Does the school year ever feel like a marathon? Exhilarating, rewarding, invigorating and yes, sometimes a little daunting?
When the race begins in September, we have stretched, trained and adequately rested. We are full of energy and ready to take on the year. We pace ourselves, monitor and adjust our speed with the ups and downs of what lies ahead: the steep climb of report cards and the downhill momentum that follows. Sometimes we coast, enjoying the scenery along the way. Sometimes all we can do is yearn for a swig of water at the next rest stop. There are also moments when we question if we will even make it to the finish line intact. And yet, somehow we do.
Rest assured, we are on the final leg of our journey with the finish line in sight. Feelings of accomplishment, anticipated rest and an opportunity to catch one’s breath are within reach.
As we move into the summer months, think about the impact you have had on your students throughout this journey. What are you proud of? Whose life did you make a difference in this year? Who is better off for having known you?
After you’ve given those questions some thought, consider this: What are you most looking forward to this summer?
My own thoughts turn to a long morning stroll, curling up with a good book, a mid-afternoon nap… time with family without the pressures of school weighing on the mind… time to recover, refresh and rejuvenate… time to do all those things neglected during the marathon itself… time to simply sit in the warmth of the sun.
Frank Lebow describes a marathon in this way: “The marathon is a charismatic event. It has everything. It has drama. It has competition. It has camaraderie. It has heroism.” Come now, does that not describe a school year?
As educators, we are fortunate to have a supporting cast. The work of our educational assistants is often behind the scenes and sometimes goes unnoticed to the unobservant eye. And yet, for any of us that have had the privilege of an educational assistant working within our classrooms – supporting the students with the greatest needs – we know how vital their work is to the effectiveness of each day.
Many of these individuals have chosen to work with special needs children as their career. It is not glamorous, high profile or well-paid and yet it is so important to the work we do as teachers.
Most of our support staff are leaving our school this year. Our students, their families and our staff will be devastated by the changes. Since these individuals work with our students in such close proximity, they become a critical support to these students: academically, socially and emotionally. On Friday, I made contact with many of the parents whose children are affected by the changes. Hearing the sighs and sometimes the tears on the other end of the phone is a testament to the impact our educational assistants have had on our students.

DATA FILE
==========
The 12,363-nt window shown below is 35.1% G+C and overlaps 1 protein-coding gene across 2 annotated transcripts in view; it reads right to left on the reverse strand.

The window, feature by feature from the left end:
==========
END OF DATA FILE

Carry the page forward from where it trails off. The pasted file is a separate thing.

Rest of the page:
Our supporting cast is essential to the success of each school year. I value their dedication, stamina and passion for the work they do… for the love of children.
As part of the 7 Habits of Highly Effective People, Stephen Covey instructs us to put first things first: to focus on the big rocks. I have always tried to do this even before I knew the language of the 7 Habits.
Lately though, I’ve been thrown a few reminders about what is important in life. What I have come to realize is that sometimes we have to choose whether or not something qualifies as a big rock. What I might have considered a big rock a few months ago suddenly seems pebble-like. I have also realized that some things don’t belong in the rock collection at all: boulder, pebble or grain of sand.
Life is short and unpredictable. Circumstances can change in a heartbeat. Live your priorities today.
Watch this amusing demonstration of the big rocks!
Several members of our family have spent considerable time in the hospital as of late. And though things have been difficult, through all of this, I have been reminded how lucky we are to be living in Canada. Imagine if every procedure, every medication and every hospital stay was to be paid from our own pockets. Our cumulative savings would not come close to covering the growing cost.
I can only imagine the added strain for individuals living in countries where procedures are not available. Or, perhaps just as difficult, where the procedures are available but where families are responsible for footing the bill. During a time of illness, the added financial burden could only stifle the healing process.
So although we face trials and challenges, we are fortunate that our health care system supports the care of our loved ones and that our focus can remain on what is most important: family and healing!